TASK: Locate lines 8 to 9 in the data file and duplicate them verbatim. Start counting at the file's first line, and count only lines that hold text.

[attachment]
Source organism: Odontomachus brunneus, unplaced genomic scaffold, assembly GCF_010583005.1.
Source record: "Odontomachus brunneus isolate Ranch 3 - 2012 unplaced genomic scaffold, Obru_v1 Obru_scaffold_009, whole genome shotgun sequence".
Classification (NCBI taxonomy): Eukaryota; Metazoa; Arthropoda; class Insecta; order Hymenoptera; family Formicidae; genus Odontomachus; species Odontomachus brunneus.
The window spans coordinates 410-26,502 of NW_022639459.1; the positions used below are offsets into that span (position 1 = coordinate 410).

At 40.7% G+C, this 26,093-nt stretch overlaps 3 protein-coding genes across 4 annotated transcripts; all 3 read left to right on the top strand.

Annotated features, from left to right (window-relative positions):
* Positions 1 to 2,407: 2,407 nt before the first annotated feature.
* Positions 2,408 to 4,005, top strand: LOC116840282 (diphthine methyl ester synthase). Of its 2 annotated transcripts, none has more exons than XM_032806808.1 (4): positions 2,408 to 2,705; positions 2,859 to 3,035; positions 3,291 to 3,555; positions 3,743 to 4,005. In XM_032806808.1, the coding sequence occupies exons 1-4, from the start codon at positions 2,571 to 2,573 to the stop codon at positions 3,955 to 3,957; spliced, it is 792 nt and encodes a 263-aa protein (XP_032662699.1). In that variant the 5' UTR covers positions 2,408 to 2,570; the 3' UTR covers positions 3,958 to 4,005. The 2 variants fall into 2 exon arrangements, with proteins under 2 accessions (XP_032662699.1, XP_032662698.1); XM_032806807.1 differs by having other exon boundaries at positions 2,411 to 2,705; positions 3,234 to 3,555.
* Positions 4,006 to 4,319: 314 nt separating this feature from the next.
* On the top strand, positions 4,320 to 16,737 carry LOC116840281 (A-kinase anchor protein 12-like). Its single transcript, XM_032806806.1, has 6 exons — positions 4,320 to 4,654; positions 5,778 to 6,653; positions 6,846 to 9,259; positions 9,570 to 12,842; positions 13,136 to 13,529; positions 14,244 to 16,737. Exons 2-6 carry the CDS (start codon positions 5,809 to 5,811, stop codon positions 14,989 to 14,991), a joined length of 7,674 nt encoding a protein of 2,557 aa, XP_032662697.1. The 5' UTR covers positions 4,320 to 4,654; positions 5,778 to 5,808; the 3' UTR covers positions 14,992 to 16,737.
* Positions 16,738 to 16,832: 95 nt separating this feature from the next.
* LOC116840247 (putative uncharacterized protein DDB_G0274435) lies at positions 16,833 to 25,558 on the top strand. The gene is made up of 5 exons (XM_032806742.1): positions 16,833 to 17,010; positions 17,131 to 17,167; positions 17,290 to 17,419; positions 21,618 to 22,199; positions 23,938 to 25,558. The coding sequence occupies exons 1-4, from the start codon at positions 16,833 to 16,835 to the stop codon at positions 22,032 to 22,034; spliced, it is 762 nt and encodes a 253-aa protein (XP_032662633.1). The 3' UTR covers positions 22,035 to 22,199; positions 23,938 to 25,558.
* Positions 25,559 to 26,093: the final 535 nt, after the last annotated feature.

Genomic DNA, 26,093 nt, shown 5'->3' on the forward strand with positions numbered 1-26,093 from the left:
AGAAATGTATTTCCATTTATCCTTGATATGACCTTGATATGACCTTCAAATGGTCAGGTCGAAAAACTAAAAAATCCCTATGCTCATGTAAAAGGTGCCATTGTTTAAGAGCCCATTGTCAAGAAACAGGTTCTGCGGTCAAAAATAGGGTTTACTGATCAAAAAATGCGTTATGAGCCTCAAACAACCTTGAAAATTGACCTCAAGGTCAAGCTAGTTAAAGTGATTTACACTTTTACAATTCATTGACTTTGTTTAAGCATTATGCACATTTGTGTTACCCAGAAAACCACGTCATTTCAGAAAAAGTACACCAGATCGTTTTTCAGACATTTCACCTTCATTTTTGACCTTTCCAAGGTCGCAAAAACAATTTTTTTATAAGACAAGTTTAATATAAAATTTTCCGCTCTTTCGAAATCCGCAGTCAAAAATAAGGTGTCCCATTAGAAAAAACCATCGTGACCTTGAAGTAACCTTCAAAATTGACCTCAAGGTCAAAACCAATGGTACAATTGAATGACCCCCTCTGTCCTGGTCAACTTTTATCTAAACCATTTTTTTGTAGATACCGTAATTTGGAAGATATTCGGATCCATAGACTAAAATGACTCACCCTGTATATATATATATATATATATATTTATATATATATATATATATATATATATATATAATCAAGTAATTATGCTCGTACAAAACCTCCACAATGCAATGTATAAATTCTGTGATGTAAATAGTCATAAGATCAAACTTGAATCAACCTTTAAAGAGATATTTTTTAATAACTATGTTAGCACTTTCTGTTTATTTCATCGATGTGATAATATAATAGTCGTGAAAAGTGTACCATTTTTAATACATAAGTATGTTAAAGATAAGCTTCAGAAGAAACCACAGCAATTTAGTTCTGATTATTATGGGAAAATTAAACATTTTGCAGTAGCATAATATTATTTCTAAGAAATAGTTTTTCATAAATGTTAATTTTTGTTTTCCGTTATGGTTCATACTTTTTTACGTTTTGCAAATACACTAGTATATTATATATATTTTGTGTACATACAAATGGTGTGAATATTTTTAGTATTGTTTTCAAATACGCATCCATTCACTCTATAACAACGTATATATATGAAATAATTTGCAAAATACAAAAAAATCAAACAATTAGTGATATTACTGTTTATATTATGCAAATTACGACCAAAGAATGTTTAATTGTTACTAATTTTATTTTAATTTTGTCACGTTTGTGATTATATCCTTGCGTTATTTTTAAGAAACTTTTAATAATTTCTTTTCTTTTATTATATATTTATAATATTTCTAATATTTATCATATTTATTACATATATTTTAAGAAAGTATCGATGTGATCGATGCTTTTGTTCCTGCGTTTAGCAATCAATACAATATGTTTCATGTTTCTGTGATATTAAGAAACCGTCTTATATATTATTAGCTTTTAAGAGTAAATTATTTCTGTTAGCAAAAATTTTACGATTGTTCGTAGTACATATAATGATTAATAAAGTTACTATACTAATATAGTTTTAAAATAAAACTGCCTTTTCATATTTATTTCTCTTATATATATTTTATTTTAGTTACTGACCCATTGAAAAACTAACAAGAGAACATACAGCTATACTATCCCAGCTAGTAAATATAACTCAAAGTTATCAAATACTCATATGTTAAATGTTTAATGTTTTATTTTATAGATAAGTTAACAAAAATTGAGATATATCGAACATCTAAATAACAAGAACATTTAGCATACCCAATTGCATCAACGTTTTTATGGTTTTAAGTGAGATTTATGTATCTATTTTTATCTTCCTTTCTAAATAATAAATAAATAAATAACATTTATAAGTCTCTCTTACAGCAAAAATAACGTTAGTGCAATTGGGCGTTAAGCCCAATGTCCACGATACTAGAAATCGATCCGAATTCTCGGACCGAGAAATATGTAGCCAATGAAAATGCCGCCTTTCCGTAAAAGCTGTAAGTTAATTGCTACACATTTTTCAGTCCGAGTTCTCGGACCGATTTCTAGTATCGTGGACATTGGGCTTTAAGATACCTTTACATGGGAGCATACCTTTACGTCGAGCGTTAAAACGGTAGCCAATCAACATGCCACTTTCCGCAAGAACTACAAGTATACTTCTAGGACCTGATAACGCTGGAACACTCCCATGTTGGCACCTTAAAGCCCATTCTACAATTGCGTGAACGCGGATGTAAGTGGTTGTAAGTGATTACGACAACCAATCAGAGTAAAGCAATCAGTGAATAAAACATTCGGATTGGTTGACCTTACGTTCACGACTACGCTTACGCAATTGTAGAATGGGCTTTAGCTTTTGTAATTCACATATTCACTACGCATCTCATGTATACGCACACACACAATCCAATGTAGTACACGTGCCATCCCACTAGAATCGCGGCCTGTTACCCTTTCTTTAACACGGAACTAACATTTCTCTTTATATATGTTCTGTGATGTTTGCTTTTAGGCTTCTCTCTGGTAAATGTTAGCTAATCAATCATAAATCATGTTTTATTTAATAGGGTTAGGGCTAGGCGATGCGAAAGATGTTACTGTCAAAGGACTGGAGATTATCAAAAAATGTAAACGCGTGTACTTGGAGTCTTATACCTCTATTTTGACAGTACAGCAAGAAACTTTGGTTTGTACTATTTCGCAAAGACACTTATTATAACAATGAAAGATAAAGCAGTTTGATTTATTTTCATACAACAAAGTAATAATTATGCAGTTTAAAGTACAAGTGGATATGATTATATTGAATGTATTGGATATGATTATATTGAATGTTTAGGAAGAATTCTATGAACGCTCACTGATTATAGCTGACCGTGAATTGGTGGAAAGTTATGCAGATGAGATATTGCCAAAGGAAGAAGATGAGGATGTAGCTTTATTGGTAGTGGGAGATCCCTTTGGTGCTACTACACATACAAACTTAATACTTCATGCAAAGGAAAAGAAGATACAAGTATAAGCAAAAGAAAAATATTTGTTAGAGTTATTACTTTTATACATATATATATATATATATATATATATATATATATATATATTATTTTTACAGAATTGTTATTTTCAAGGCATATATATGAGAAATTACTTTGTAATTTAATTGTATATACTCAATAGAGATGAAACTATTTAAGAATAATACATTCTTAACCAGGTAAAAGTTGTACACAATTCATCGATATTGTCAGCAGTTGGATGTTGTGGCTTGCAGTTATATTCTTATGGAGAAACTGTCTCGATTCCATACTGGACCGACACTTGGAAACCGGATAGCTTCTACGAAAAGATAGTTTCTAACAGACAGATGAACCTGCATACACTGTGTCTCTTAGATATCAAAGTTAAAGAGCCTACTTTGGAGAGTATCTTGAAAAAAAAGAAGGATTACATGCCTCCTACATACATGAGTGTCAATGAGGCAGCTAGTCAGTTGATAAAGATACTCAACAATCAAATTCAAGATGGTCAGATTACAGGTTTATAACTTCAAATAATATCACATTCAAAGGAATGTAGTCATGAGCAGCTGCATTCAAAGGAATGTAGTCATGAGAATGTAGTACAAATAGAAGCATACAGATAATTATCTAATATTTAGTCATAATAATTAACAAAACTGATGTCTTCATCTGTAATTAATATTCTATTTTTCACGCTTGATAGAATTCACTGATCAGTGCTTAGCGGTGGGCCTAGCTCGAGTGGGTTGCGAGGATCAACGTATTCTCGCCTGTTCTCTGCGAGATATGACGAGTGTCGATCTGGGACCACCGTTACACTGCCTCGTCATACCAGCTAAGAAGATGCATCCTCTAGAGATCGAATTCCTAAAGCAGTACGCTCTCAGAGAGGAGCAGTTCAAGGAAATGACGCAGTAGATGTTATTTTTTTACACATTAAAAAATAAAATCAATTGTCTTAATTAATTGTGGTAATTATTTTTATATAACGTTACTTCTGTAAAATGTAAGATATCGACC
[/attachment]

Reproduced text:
* Positions 2,408 to 4,005, top strand: LOC116840282 (diphthine methyl ester synthase). Of its 2 annotated transcripts, none has more exons than XM_032806808.1 (4): positions 2,408 to 2,705; positions 2,859 to 3,035; positions 3,291 to 3,555; positions 3,743 to 4,005. In XM_032806808.1, the coding sequence occupies exons 1-4, from the start codon at positions 2,571 to 2,573 to the stop codon at positions 3,955 to 3,957; spliced, it is 792 nt and encodes a 263-aa protein (XP_032662699.1). In that variant the 5' UTR covers positions 2,408 to 2,570; the 3' UTR covers positions 3,958 to 4,005. The 2 variants fall into 2 exon arrangements, with proteins under 2 accessions (XP_032662699.1, XP_032662698.1); XM_032806807.1 differs by having other exon boundaries at positions 2,411 to 2,705; positions 3,234 to 3,555.
* Positions 4,006 to 4,319: 314 nt separating this feature from the next.